Thanks a lot for pointing out. Yes you are correct, I feel huge tension, mostly in my finger joints, dunno what to say about upper arm tension (ain’t feeling anything), but forearm muscle is used for wrist motion isn’t it? I’ll watch that interview, thanks. I still got nothing to lose, my guitar instructor’s couldn’t help me so I’ll try everything that might (or might not) work. I still can’t pick faster than 120-125 bpm longer than 10 seconds. Also, I’m not going around the string during outside picking, I pierce through it, not sure if that can cause trouble.

I’m also struggling with my index finger tension you pointed out. I’m trying to make my fingers rigid by straightening out the thumb (for making the pick more parallel for better sound) and pressing my middle finger against the index finger. My guitar teacher told me to do this because it minimizes the unnecessary finger movement. I’m not sure if my wrist should be monolithic (from thumb to pinky) with zero finger movement involved or if it acceptable to move index finger/thumb independently (while 3 remaining fingers remain more static/anchored).

What about the movement itself? Is there anything excessive in it (the curve, bouncing?).

Thanks again for help.


#4

Hello. Maybe you should try some different hand positions. I love to watch Gilbert’s picking mechanics, but maybe something different would work better for you. Maybe try resting a finger or fingers on the body of the guitar or just letting them glide across the body etc. I sort of glide my little finger across the body as I pick…it keeps the pick from dipping too low into the strings and keeps only the very tip hitting the string. Not that you have to copy that…but trying some different ways might help. Not touching the body can work great also for many players. I also find that if I just sort of focus all my energy towards where the pick and the string meet and not so much on the picking motion mechanic it just happens more naturally…without thinking about where the motion is coming from. Just some things I thought about reading your post. Good luck to you!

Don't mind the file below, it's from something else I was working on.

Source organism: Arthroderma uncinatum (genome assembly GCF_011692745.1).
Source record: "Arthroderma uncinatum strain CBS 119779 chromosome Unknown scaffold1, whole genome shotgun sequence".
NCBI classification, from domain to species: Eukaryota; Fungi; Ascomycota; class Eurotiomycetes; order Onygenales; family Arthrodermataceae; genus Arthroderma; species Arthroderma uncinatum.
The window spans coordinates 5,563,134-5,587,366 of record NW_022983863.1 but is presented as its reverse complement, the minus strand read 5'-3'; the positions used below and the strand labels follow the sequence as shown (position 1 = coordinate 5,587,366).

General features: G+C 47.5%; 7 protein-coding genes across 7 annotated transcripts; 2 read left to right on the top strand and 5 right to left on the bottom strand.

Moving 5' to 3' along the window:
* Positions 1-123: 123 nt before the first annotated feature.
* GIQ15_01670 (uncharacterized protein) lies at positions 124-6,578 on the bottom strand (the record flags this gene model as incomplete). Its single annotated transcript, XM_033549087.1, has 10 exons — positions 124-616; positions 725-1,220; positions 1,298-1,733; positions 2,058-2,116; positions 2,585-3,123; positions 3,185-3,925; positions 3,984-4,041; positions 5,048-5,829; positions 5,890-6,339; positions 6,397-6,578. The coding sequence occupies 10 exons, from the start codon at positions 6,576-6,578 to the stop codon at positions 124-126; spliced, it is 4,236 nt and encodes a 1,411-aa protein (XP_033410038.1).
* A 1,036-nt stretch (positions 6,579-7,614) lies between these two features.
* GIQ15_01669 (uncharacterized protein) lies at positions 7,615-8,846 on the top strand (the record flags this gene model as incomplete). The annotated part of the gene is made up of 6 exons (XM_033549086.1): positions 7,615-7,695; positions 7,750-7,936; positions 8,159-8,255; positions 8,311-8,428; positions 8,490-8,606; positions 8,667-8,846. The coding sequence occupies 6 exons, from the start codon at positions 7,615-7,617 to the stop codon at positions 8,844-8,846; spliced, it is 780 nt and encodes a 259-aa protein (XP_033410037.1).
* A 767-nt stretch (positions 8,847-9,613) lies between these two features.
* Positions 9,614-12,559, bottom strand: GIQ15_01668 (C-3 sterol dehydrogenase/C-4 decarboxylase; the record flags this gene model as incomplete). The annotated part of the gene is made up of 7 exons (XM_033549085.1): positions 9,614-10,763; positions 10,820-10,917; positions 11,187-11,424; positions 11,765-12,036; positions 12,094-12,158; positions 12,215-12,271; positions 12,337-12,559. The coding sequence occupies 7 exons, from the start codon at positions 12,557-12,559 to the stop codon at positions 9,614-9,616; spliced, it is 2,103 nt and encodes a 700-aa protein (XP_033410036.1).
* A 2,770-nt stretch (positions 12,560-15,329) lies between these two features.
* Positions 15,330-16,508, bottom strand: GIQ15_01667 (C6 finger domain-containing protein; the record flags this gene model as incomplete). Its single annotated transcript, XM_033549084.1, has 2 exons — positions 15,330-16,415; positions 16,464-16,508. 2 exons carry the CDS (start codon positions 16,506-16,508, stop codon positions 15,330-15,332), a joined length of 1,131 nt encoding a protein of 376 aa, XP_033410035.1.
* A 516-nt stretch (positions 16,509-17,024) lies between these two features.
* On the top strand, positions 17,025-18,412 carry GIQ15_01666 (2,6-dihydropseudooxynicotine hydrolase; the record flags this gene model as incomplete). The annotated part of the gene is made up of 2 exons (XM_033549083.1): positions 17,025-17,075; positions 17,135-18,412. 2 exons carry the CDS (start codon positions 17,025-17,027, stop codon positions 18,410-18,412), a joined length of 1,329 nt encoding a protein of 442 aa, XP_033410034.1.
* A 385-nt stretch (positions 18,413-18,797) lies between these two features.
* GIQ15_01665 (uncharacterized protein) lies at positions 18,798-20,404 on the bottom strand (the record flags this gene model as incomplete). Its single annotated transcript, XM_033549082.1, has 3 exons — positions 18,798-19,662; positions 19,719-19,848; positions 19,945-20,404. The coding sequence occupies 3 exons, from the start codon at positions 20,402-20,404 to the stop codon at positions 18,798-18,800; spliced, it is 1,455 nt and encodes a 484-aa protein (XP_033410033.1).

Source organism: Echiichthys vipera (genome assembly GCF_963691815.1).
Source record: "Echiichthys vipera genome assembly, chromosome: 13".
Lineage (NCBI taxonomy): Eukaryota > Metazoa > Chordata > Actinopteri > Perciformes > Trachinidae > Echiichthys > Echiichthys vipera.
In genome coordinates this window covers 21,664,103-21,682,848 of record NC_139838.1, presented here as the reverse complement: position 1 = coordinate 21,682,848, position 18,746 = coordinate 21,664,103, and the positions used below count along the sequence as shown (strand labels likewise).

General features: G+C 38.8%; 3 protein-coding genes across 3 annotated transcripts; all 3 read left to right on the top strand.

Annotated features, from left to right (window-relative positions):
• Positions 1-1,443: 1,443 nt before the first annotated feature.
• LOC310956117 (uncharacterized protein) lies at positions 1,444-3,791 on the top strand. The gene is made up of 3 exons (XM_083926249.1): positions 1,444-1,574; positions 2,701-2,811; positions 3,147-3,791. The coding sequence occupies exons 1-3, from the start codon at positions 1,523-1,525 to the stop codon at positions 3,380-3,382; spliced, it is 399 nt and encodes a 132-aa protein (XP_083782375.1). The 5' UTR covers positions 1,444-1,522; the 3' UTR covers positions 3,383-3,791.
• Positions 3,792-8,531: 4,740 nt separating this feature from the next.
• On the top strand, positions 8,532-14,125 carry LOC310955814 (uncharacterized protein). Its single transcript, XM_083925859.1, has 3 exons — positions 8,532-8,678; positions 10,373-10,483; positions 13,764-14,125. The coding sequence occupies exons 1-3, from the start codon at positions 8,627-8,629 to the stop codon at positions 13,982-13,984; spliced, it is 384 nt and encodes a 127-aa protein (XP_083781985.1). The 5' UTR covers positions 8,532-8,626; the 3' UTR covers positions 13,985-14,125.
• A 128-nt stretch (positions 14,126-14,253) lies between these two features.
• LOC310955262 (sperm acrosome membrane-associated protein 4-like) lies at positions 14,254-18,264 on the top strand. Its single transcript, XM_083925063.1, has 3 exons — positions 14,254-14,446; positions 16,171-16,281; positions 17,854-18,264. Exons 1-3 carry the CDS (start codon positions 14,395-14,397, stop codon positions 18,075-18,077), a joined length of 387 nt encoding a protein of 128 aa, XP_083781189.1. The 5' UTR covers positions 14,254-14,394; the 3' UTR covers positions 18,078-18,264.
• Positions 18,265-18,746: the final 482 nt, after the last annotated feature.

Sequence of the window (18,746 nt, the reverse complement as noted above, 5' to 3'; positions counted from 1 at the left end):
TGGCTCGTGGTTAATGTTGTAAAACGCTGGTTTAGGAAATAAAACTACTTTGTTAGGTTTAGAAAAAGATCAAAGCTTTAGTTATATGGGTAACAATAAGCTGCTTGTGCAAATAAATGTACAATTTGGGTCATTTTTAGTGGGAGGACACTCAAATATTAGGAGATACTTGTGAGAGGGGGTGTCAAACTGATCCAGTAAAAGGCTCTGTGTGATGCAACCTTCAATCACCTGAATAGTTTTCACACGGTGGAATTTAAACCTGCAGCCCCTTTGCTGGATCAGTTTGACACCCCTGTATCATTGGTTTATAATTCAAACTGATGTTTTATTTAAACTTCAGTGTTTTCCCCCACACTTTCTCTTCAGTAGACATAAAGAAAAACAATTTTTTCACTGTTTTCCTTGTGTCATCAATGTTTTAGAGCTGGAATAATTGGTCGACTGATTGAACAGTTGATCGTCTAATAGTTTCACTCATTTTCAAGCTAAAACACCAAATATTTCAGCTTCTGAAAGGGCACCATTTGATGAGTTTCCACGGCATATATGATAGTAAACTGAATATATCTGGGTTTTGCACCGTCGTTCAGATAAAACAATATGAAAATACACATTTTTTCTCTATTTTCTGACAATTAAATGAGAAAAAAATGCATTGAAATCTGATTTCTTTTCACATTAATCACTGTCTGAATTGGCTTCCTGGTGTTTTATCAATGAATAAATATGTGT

#5

No, I don’t see any stringhopping and the shape of the movement looks fine. It’s textbook downward pickslanting. Do you know what downward pickslanting is, and are you intentionally trying to use it? Because that’s what you’re doing. A lot of people have trouble with this but you are doing just fine.

However downward pickslanting doesn’t really work for the Paul Gilbert lick. And, two, when you use dwps, you cannot use rest strokes when you play an upstroke. So these ingredients do not go together, and will probably just confuse you. If you are going to continue using the dwps setup, then I would only practice lines that fit that setup. If you’re not yet familiar with what that means, then you have some homework to do!